St Joseph’s…an Irish fairy tale come true

St Joseph’s…an Irish fairy tale come true St Joseph’s Church, Urlaur.
The Notebook
Fr Vincent Sherlock


MARGARET CAFFERKEY, a young woman from the parish where I now work, went to America when she was 16 years of age. Hearing God’s call, she later entered an order of Enclosed Nuns in Newark, New Jersey. She took the name Sr Mary of The Blessed Trinity and when I think of her, I am reminded of Seamus Heaney’s poem ‘Digging’: “Between my finger and thumb the squat pen rests. I’ll dig with it.”

She may not have dug with her pen, but she fished with it! When she got word that a church was being built in her native parish of Kilmovee, she wrote a letter to the New York Times that resulted in two journalists travelling to interview her. They met a shy woman who firstly spoke to them about their own families, wondering if they had children and when one said he had three, she said: “I hope they will be priests!”

He told her two of them were girls and she laughed but didn’t give up – she encouraged the sisterhood!

They said this talk helped them all relax and then she spoke to them of home and of her priest wanting to help build a place where her people could worship. She spoke, too, of Urlaur Abbey and of how it had been plundered and destroyed by invaders hundreds of years earlier. Sr Mary, 55 years in the Convent, told her visitors that she had not received a visitor in the room in which she met them in more than 50 years. One of the reporters recalled it was 20 minutes later the reality of that statement hit home with them.

They thought of how easily they had called to make an appointment and how difficult it must have been for Sr Mary to walk into this room for the first time in 50 years. Both journalists agreed and reported back to their boss that there was “no way you could say no” to this woman.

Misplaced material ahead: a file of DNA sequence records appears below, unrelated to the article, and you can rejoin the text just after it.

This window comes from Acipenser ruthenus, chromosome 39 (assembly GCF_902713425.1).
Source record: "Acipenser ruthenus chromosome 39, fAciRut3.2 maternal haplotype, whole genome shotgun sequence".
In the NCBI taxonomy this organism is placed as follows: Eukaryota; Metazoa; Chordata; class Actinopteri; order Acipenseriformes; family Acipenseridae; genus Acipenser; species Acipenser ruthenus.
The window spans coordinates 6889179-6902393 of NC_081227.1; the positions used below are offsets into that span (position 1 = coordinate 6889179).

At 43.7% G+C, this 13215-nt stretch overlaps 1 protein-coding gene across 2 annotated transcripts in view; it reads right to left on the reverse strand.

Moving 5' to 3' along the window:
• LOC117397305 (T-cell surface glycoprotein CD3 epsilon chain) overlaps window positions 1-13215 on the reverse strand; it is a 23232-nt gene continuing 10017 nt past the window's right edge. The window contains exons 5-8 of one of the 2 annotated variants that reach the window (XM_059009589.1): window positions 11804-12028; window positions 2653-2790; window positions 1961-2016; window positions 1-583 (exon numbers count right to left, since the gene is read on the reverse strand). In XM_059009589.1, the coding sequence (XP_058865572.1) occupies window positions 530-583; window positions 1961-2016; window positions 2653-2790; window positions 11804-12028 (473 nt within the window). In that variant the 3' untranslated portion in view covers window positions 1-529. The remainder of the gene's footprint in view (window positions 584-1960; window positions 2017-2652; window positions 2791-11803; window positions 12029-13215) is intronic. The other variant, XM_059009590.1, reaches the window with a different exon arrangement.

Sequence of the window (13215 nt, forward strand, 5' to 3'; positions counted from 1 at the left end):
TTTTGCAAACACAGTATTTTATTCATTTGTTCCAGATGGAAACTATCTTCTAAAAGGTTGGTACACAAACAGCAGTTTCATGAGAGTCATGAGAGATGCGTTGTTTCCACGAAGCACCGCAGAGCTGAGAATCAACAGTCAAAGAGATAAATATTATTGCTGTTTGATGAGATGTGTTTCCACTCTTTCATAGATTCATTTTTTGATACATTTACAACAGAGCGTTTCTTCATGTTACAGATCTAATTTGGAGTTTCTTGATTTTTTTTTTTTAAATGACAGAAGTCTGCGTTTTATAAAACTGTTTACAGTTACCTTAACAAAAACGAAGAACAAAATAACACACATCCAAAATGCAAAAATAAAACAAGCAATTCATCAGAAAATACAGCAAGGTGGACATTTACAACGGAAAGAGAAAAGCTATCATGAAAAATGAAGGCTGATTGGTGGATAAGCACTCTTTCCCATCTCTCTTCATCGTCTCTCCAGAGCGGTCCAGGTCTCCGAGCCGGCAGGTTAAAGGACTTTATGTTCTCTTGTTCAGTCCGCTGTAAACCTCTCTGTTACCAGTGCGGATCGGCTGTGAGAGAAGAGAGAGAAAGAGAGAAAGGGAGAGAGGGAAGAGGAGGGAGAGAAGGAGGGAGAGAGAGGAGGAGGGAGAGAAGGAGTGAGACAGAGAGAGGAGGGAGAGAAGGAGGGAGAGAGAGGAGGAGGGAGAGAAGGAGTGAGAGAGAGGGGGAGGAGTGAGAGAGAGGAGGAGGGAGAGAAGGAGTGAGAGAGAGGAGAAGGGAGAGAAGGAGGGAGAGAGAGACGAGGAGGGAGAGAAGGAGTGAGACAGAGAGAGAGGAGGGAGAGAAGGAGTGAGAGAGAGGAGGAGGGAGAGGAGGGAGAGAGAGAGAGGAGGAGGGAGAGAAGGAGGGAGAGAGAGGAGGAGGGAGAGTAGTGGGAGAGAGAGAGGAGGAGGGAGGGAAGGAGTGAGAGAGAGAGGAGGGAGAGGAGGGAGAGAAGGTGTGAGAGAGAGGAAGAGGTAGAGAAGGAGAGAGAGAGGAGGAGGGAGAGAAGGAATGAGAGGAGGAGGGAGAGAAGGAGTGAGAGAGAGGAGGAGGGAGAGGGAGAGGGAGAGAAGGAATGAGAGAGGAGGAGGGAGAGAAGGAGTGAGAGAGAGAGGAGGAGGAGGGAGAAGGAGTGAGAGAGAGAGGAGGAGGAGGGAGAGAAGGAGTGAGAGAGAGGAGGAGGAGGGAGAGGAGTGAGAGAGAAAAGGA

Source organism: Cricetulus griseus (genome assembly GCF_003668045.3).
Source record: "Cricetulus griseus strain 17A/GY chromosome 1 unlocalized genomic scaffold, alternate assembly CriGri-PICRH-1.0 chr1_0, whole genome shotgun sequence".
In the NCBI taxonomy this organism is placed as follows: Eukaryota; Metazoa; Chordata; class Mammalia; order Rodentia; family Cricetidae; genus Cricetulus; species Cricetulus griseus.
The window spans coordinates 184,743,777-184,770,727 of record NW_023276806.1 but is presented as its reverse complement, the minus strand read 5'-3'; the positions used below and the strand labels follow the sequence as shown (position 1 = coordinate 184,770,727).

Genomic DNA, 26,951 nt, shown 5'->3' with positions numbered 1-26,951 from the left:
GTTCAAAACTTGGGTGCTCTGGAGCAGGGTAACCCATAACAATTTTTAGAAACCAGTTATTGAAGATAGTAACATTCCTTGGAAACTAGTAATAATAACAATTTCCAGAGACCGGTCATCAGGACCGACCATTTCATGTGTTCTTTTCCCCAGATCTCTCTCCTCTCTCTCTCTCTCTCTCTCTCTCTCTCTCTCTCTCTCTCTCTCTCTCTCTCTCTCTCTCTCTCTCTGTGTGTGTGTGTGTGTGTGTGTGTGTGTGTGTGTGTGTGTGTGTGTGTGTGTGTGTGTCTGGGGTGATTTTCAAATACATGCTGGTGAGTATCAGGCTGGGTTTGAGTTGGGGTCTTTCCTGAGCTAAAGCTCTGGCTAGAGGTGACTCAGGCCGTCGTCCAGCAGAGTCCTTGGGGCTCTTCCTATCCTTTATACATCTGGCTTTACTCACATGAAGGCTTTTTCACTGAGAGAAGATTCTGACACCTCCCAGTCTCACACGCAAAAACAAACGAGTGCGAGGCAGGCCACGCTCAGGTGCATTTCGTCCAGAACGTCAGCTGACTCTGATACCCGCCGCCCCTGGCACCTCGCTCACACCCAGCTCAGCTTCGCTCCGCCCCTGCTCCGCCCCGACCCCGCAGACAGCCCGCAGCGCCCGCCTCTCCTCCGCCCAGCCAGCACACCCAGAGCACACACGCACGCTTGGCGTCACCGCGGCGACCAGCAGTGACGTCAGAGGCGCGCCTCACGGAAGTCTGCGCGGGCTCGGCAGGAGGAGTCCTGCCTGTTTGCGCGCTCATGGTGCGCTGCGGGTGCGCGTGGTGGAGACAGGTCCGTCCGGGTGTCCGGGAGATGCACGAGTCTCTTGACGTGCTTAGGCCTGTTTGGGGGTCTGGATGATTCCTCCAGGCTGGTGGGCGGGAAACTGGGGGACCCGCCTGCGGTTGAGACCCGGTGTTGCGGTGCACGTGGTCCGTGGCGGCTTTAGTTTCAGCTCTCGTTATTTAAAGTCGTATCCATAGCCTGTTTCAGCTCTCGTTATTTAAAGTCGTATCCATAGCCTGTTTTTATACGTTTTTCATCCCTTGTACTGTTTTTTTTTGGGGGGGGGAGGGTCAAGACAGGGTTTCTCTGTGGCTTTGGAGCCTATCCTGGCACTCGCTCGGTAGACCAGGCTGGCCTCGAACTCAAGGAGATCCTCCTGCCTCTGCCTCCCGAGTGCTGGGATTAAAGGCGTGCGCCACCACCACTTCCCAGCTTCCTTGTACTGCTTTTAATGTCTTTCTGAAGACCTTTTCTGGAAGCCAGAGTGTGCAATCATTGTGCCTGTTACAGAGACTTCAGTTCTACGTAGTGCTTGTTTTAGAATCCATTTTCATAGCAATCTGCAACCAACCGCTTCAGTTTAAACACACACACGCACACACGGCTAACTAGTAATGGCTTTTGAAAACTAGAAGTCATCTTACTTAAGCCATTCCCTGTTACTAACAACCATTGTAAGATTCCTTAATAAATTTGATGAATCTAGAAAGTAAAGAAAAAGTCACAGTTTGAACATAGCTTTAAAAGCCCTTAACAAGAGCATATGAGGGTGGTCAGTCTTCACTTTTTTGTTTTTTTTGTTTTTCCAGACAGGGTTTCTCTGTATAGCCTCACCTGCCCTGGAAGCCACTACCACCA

Nat Goldstein, of the New York Times and of Jewish faith, later said the line that caught his attention was that the local priest wanted to build a little church “where the people can pray and worship”.

He said he firmly believed the world would be a better place if it had more places of worship. He wrote to friends, requesting $5 to help make “an Irish fairy tale come true” and to give to the people of Urlaur a church that was “600 years overdue”. He raised $10,000 – about half the cost of the church.

In May 1969, he attended the opening of the church together with his wife, Pat Reynolds (also of the New York Times), his wife and the Commissioner of NYPD and his wife. Sr Mary’s letter touched many hearts.


In recent weeks, we celebrated the 50th Anniversary of the opening of St Joseph’s Church, Urlaur, Co. Mayo. We recognised, I believe, where we were as a ‘place of worship’.

The day before the celebration, I spent a bit of time in the church – just to get a sense of it. I looked at bricks in the interior walls and wondered if the entire church is built of brick, but I don’t think it is. I wondered, what if it were.  Imagine pulling out a few of the bricks – maybe near the bottom, then a few rows up – gaps appearing, emptiness where there should be solid stone. Then the balance gets shifted and some of the bricks further up begin to lose their holding and slip. It is certain that if enough bricks were removed, the building would collapse.

The bricks lower down might represent our youth…they are strong and supporting what rests above and what has gone before but if removed, there’s a glaring gap and an unsteady building.

Urlaur Abbey was destroyed by invaders. Its treasures were plundered, and its voice was silenced. Today, the plundering is more subtle, and the invaders don’t necessarily come from other places. Some of them do no more than walk away. The suppression may well be less violent but there’s a strong desire to quieten the voice.

I’m convinced we must recognise that truth as we give thanks for this church and all it has stood for. We must ensure that all the bricks are in place, lending support to each other and that gaps are avoided so that the structure remains solid and the place of worship remains just that.

So, while these lines might come from a local story, I believe they are about every church in every parish.

As they say so often on London’s Underground: “Mind the gap…”


A thought and prayer for the many young boys and girls receiving First Holy Communion around this time. A mother once told me that her little boy returned to his seat, having received his First Holy Communion and after kneeling for a while, no doubt as his teacher told him he should, he sat up and whispered to his mother: “I’m not as full as I thought I’d be”.

That’s the way Jesus comes into our lives, to fill yes and to leave room – always – for more.  He is such a gentle and constant presence.